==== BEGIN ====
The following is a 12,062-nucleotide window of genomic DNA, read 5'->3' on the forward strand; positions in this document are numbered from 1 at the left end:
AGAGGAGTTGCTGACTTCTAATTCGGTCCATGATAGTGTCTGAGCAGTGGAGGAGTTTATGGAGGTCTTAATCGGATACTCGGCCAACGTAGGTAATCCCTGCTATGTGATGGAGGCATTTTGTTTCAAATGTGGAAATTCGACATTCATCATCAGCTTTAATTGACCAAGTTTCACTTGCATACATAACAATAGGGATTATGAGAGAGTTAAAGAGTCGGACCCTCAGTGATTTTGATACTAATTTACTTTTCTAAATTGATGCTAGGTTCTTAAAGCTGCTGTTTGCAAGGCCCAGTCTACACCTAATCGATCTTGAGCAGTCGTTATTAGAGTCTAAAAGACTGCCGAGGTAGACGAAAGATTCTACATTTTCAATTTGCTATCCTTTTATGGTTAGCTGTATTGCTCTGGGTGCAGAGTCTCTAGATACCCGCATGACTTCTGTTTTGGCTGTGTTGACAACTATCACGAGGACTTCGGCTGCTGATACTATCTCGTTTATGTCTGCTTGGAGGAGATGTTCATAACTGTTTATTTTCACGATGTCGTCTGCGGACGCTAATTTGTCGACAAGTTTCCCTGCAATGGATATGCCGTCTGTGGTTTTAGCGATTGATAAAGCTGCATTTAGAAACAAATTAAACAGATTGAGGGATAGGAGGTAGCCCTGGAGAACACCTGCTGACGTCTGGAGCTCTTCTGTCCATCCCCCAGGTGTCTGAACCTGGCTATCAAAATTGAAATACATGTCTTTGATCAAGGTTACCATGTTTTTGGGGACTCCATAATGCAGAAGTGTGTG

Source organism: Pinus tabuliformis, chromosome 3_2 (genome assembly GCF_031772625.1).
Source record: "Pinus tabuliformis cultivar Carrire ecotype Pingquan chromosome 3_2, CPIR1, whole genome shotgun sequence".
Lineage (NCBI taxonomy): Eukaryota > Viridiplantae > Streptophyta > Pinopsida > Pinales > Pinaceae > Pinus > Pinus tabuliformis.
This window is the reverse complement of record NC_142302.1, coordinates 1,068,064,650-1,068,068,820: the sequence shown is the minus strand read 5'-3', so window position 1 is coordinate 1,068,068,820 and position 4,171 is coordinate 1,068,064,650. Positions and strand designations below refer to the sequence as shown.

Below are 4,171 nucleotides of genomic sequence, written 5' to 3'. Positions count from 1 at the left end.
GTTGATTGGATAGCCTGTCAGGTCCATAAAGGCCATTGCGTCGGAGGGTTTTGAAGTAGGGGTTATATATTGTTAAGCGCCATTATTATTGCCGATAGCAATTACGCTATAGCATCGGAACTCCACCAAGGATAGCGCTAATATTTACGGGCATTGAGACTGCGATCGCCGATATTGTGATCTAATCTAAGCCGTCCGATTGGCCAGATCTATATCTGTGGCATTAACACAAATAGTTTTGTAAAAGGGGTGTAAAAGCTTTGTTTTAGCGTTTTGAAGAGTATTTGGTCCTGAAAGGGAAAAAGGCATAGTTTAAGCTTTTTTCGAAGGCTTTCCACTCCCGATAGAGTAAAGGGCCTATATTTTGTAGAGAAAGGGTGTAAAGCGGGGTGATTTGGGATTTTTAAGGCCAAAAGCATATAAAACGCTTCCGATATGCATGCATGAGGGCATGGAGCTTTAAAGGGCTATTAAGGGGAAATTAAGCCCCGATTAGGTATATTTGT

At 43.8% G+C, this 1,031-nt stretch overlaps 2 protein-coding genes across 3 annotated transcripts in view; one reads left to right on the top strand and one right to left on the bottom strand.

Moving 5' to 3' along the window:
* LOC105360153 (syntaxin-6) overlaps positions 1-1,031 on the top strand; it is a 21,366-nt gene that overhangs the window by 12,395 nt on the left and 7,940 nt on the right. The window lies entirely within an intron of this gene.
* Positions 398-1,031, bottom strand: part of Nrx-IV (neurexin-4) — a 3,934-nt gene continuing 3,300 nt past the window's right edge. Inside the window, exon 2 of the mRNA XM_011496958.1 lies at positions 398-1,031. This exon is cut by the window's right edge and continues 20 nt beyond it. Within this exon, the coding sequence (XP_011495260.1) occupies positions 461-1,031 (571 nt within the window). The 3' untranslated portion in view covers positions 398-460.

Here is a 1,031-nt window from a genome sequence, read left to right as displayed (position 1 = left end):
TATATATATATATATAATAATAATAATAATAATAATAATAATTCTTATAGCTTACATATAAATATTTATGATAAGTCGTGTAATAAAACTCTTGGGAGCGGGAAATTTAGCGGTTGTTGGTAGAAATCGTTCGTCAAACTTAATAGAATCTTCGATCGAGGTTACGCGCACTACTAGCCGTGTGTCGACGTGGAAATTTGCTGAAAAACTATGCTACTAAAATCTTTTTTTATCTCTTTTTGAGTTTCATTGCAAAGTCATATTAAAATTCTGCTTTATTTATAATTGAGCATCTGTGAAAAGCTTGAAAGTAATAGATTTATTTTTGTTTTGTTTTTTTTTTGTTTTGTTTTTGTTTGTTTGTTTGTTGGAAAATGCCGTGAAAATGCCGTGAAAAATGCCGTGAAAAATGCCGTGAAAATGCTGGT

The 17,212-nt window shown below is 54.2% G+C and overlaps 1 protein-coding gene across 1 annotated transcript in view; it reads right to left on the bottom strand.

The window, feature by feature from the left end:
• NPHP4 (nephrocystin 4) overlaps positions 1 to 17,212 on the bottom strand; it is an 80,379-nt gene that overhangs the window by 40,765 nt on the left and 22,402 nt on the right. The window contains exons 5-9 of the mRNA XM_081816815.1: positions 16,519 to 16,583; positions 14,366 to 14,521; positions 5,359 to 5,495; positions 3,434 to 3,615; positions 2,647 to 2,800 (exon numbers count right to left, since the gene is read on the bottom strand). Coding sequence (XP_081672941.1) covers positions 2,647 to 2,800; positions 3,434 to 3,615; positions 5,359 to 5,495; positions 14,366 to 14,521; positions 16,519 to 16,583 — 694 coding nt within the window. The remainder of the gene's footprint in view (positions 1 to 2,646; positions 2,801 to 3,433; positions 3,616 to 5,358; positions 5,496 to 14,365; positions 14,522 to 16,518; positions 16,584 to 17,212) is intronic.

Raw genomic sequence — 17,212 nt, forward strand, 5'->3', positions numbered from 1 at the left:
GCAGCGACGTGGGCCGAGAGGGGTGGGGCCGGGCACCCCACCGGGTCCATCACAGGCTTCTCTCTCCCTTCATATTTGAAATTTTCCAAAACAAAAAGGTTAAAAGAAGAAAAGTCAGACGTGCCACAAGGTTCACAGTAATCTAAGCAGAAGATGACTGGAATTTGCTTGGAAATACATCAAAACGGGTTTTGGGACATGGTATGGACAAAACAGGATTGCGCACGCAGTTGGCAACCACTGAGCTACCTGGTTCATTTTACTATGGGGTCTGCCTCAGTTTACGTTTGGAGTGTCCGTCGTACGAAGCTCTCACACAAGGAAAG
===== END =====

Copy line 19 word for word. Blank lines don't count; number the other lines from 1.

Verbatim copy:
GCAGCGACGTGGGCCGAGAGGGGTGGGGCCGGGCACCCCACCGGGTCCATCACAGGCTTCTCTCTCCCTTCATATTTGAAATTTTCCAAAACAAAAAGGTTAAAAGAAGAAAAGTCAGACGTGCCACAAGGTTCACAGTAATCTAAGCAGAAGATGACTGGAATTTGCTTGGAAATACATCAAAACGGGTTTTGGGACATGGTATGGACAAAACAGGATTGCGCACGCAGTTGGCAACCACTGAGCTACCTGGTTCATTTTACTATGGGGTCTGCCTCAGTTTACGTTTGGAGTGTCCGTCGTACGAAGCTCTCACACAAGGAAAG